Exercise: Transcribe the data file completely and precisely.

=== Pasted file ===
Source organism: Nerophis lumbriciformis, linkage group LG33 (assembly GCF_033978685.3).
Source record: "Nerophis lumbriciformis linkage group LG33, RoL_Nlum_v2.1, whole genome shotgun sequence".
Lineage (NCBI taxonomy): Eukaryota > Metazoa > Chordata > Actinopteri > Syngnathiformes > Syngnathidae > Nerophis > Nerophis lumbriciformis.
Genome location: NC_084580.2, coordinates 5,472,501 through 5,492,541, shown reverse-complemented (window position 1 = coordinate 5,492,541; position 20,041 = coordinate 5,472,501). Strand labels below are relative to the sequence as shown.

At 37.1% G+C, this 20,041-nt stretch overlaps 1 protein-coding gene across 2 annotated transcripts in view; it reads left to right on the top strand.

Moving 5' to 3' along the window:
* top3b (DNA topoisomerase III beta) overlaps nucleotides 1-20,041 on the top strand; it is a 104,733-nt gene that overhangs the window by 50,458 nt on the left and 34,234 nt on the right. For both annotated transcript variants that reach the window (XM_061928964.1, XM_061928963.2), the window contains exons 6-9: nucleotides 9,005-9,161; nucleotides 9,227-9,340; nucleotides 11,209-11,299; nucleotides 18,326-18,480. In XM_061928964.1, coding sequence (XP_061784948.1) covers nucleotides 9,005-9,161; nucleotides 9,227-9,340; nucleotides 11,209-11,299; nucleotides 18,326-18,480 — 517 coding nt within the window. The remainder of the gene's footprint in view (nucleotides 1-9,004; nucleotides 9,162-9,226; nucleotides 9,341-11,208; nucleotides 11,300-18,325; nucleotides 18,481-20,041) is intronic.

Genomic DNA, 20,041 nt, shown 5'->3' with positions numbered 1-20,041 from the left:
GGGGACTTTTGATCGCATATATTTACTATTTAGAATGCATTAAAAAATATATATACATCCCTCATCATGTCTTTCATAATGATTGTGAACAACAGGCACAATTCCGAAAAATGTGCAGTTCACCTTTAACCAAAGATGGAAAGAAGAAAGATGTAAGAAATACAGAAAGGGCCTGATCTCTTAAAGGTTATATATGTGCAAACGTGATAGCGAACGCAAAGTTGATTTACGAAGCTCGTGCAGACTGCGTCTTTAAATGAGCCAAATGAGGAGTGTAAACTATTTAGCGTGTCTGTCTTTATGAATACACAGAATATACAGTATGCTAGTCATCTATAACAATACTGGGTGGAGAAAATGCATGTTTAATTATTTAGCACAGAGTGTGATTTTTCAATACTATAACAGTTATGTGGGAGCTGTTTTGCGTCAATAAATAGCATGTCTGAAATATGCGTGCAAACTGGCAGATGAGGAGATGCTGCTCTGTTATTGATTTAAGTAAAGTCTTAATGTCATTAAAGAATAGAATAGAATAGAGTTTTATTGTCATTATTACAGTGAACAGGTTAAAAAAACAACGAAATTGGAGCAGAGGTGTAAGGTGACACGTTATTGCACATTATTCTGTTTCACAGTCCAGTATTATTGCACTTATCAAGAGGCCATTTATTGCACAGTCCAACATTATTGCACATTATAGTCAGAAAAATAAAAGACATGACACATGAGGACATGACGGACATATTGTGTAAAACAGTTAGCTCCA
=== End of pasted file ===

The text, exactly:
Source organism: Nerophis lumbriciformis, linkage group LG33 (assembly GCF_033978685.3).
Source record: "Nerophis lumbriciformis linkage group LG33, RoL_Nlum_v2.1, whole genome shotgun sequence".
Lineage (NCBI taxonomy): Eukaryota > Metazoa > Chordata > Actinopteri > Syngnathiformes > Syngnathidae > Nerophis > Nerophis lumbriciformis.
Genome location: NC_084580.2, coordinates 5,472,501 through 5,492,541, shown reverse-complemented (window position 1 = coordinate 5,492,541; position 20,041 = coordinate 5,472,501). Strand labels below are relative to the sequence as shown.

At 37.1% G+C, this 20,041-nt stretch overlaps 1 protein-coding gene across 2 annotated transcripts in view; it reads left to right on the top strand.

Moving 5' to 3' along the window:
* top3b (DNA topoisomerase III beta) overlaps nucleotides 1-20,041 on the top strand; it is a 104,733-nt gene that overhangs the window by 50,458 nt on the left and 34,234 nt on the right. For both annotated transcript variants that reach the window (XM_061928964.1, XM_061928963.2), the window contains exons 6-9: nucleotides 9,005-9,161; nucleotides 9,227-9,340; nucleotides 11,209-11,299; nucleotides 18,326-18,480. In XM_061928964.1, coding sequence (XP_061784948.1) covers nucleotides 9,005-9,161; nucleotides 9,227-9,340; nucleotides 11,209-11,299; nucleotides 18,326-18,480 — 517 coding nt within the window. The remainder of the gene's footprint in view (nucleotides 1-9,004; nucleotides 9,162-9,226; nucleotides 9,341-11,208; nucleotides 11,300-18,325; nucleotides 18,481-20,041) is intronic.

Genomic DNA, 20,041 nt, shown 5'->3' with positions numbered 1-20,041 from the left:
GGGGACTTTTGATCGCATATATTTACTATTTAGAATGCATTAAAAAATATATATACATCCCTCATCATGTCTTTCATAATGATTGTGAACAACAGGCACAATTCCGAAAAATGTGCAGTTCACCTTTAACCAAAGATGGAAAGAAGAAAGATGTAAGAAATACAGAAAGGGCCTGATCTCTTAAAGGTTATATATGTGCAAACGTGATAGCGAACGCAAAGTTGATTTACGAAGCTCGTGCAGACTGCGTCTTTAAATGAGCCAAATGAGGAGTGTAAACTATTTAGCGTGTCTGTCTTTATGAATACACAGAATATACAGTATGCTAGTCATCTATAACAATACTGGGTGGAGAAAATGCATGTTTAATTATTTAGCACAGAGTGTGATTTTTCAATACTATAACAGTTATGTGGGAGCTGTTTTGCGTCAATAAATAGCATGTCTGAAATATGCGTGCAAACTGGCAGATGAGGAGATGCTGCTCTGTTATTGATTTAAGTAAAGTCTTAATGTCATTAAAGAATAGAATAGAATAGAGTTTTATTGTCATTATTACAGTGAACAGGTTAAAAAAACAACGAAATTGGAGCAGAGGTGTAAGGTGACACGTTATTGCACATTATTCTGTTTCACAGTCCAGTATTATTGCACTTATCAAGAGGCCATTTATTGCACAGTCCAACATTATTGCACATTATAGTCAGAAAAATAAAAGACATGACACATGAGGACATGACGGACATATTGTGTAAAACAGTTAGCTCCA